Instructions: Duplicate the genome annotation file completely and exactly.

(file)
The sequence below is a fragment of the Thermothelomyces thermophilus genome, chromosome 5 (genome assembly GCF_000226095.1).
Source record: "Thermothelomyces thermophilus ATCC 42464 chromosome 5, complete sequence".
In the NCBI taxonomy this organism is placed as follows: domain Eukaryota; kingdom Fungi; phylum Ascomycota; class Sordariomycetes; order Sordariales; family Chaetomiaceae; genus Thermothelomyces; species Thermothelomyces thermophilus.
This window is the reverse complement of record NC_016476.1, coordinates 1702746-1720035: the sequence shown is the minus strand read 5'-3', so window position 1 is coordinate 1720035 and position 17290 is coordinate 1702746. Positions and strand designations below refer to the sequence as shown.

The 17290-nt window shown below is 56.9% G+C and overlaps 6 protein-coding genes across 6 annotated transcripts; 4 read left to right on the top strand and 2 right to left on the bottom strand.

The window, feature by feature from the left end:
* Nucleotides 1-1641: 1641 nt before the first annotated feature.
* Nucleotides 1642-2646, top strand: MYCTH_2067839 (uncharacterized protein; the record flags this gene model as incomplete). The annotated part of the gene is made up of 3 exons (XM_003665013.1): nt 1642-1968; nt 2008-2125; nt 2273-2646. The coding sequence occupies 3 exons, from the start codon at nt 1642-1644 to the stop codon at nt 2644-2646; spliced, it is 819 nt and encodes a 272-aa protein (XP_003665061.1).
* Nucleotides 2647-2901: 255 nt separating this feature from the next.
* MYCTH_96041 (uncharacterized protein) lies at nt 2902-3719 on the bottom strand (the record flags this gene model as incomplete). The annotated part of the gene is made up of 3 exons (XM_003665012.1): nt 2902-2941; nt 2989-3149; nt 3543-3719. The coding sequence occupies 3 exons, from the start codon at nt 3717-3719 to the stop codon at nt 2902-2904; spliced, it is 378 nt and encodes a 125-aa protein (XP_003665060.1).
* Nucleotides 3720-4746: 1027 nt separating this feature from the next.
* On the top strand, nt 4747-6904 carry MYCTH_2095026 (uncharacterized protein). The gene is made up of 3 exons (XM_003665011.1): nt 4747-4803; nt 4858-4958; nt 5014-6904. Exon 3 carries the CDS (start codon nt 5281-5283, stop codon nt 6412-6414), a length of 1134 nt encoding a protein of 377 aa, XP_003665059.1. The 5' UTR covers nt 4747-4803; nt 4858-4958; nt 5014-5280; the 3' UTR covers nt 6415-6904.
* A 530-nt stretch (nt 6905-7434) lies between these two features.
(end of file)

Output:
The sequence below is a fragment of the Thermothelomyces thermophilus genome, chromosome 5 (genome assembly GCF_000226095.1).
Source record: "Thermothelomyces thermophilus ATCC 42464 chromosome 5, complete sequence".
In the NCBI taxonomy this organism is placed as follows: domain Eukaryota; kingdom Fungi; phylum Ascomycota; class Sordariomycetes; order Sordariales; family Chaetomiaceae; genus Thermothelomyces; species Thermothelomyces thermophilus.
This window is the reverse complement of record NC_016476.1, coordinates 1702746-1720035: the sequence shown is the minus strand read 5'-3', so window position 1 is coordinate 1720035 and position 17290 is coordinate 1702746. Positions and strand designations below refer to the sequence as shown.

The 17290-nt window shown below is 56.9% G+C and overlaps 6 protein-coding genes across 6 annotated transcripts; 4 read left to right on the top strand and 2 right to left on the bottom strand.

The window, feature by feature from the left end:
* Nucleotides 1-1641: 1641 nt before the first annotated feature.
* Nucleotides 1642-2646, top strand: MYCTH_2067839 (uncharacterized protein; the record flags this gene model as incomplete). The annotated part of the gene is made up of 3 exons (XM_003665013.1): nt 1642-1968; nt 2008-2125; nt 2273-2646. The coding sequence occupies 3 exons, from the start codon at nt 1642-1644 to the stop codon at nt 2644-2646; spliced, it is 819 nt and encodes a 272-aa protein (XP_003665061.1).
* Nucleotides 2647-2901: 255 nt separating this feature from the next.
* MYCTH_96041 (uncharacterized protein) lies at nt 2902-3719 on the bottom strand (the record flags this gene model as incomplete). The annotated part of the gene is made up of 3 exons (XM_003665012.1): nt 2902-2941; nt 2989-3149; nt 3543-3719. The coding sequence occupies 3 exons, from the start codon at nt 3717-3719 to the stop codon at nt 2902-2904; spliced, it is 378 nt and encodes a 125-aa protein (XP_003665060.1).
* Nucleotides 3720-4746: 1027 nt separating this feature from the next.
* On the top strand, nt 4747-6904 carry MYCTH_2095026 (uncharacterized protein). The gene is made up of 3 exons (XM_003665011.1): nt 4747-4803; nt 4858-4958; nt 5014-6904. Exon 3 carries the CDS (start codon nt 5281-5283, stop codon nt 6412-6414), a length of 1134 nt encoding a protein of 377 aa, XP_003665059.1. The 5' UTR covers nt 4747-4803; nt 4858-4958; nt 5014-5280; the 3' UTR covers nt 6415-6904.
* A 530-nt stretch (nt 6905-7434) lies between these two features.